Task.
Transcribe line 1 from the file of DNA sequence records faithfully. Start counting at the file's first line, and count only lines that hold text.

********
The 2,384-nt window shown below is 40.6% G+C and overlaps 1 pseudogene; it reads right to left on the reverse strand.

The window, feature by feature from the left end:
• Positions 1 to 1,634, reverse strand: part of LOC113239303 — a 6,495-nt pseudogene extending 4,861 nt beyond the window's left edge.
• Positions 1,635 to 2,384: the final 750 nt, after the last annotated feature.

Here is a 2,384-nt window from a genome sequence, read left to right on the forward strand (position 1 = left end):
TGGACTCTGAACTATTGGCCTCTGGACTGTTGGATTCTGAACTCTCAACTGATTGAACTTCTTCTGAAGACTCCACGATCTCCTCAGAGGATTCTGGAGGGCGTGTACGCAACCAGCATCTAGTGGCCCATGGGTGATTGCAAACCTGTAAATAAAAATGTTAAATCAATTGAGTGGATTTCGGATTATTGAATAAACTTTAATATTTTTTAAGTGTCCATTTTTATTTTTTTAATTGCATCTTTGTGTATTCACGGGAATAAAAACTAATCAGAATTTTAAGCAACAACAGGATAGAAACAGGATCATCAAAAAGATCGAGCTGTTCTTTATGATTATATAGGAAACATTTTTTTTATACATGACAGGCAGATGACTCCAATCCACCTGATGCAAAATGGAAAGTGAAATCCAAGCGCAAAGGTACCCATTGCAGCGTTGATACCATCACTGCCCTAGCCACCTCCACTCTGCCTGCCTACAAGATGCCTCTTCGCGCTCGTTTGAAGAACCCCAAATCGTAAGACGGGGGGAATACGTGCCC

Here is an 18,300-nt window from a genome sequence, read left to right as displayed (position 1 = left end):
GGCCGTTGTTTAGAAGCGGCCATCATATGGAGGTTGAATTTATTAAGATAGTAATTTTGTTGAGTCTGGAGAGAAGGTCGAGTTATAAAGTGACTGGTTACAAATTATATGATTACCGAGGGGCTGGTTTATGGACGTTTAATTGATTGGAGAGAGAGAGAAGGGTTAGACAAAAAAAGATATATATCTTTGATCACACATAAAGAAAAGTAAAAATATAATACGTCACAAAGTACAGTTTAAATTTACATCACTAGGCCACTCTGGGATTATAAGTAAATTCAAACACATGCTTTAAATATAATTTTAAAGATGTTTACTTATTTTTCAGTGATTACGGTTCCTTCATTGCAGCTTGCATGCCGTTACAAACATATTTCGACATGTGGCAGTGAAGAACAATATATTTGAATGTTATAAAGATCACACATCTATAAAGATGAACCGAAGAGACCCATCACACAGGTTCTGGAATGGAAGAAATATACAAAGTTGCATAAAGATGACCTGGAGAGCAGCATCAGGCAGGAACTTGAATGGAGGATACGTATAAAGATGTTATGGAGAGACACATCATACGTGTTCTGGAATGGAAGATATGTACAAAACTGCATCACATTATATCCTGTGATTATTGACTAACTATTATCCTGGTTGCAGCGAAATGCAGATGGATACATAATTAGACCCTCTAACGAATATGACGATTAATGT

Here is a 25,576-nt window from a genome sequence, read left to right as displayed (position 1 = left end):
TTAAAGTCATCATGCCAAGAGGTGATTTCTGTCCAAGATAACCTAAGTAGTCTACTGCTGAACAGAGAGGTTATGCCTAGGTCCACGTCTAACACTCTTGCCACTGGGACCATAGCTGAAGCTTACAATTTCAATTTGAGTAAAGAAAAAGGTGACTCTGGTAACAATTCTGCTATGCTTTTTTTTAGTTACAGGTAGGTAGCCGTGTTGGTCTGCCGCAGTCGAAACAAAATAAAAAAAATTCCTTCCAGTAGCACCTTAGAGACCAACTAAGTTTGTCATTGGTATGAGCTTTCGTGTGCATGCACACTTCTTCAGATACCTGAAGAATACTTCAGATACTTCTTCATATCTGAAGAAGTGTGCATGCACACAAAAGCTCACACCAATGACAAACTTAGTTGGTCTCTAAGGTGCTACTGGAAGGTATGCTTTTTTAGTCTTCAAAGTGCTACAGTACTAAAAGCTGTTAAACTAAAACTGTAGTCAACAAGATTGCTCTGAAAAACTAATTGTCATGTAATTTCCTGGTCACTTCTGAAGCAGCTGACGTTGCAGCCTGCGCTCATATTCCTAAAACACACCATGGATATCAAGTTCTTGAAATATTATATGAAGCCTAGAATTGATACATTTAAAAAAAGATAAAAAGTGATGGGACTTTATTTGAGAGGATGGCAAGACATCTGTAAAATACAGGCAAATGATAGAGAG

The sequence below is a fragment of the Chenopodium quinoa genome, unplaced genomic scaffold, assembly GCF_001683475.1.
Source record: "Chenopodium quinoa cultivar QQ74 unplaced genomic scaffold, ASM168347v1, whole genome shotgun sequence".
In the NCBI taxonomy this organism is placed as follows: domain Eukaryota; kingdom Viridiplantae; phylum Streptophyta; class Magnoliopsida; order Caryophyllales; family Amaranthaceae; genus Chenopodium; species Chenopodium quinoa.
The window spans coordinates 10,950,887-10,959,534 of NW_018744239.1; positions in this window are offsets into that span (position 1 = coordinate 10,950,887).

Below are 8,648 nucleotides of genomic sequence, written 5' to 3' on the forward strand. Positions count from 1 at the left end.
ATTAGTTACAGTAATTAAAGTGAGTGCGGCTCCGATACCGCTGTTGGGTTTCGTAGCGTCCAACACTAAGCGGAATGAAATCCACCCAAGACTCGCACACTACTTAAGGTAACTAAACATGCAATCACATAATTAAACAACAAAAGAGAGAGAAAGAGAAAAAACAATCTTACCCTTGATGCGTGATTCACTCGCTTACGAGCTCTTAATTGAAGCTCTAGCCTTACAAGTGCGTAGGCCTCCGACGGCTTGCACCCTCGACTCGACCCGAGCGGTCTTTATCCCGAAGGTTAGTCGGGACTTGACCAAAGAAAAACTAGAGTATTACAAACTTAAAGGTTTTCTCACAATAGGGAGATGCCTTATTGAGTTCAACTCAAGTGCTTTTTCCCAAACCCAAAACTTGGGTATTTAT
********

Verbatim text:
The 2,384-nt window shown below is 40.6% G+C and overlaps 1 pseudogene; it reads right to left on the reverse strand.